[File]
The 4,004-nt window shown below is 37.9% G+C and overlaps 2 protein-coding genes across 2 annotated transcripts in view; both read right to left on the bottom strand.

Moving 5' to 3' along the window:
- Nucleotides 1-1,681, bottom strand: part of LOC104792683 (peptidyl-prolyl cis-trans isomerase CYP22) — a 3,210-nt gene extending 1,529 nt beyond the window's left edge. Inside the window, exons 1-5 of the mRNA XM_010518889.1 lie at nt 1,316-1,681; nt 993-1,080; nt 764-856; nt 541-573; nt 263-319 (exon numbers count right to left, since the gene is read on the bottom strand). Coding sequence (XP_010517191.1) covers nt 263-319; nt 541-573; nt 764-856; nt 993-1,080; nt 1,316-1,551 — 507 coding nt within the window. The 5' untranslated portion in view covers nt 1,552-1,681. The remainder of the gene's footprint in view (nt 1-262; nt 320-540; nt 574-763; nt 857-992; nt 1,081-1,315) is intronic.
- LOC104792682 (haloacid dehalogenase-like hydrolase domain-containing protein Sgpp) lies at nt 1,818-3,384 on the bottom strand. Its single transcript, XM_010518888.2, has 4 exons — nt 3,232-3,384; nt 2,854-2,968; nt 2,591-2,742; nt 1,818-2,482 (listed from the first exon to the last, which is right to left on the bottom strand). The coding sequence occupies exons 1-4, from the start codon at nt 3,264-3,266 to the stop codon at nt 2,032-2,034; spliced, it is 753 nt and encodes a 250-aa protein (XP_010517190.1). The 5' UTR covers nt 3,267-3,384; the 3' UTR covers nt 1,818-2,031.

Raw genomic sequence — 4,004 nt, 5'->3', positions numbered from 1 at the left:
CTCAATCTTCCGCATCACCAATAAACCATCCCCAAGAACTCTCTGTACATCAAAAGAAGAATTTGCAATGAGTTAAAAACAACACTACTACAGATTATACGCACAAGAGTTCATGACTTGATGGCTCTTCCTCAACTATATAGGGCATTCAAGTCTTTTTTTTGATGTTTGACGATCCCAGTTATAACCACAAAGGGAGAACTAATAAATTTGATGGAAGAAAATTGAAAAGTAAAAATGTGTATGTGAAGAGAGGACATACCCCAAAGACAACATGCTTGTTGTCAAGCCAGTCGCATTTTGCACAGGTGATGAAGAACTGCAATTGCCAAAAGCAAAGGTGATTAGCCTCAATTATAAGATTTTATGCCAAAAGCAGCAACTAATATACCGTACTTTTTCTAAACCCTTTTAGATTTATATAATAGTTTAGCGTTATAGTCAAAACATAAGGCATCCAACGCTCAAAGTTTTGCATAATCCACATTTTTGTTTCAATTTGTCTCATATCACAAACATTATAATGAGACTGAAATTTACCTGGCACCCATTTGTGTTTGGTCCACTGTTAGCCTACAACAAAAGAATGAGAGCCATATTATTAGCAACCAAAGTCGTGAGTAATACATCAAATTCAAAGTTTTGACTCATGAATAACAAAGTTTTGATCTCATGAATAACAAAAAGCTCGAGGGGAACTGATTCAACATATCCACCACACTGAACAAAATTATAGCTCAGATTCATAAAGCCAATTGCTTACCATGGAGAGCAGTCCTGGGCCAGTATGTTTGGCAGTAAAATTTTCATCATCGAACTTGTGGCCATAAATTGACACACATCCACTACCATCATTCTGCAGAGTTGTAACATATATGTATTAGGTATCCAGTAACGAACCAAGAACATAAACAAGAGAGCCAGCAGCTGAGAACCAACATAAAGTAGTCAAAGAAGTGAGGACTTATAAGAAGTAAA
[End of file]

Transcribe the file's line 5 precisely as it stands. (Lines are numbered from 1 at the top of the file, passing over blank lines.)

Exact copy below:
Raw genomic sequence — 4,004 nt, 5'->3', positions numbered from 1 at the left: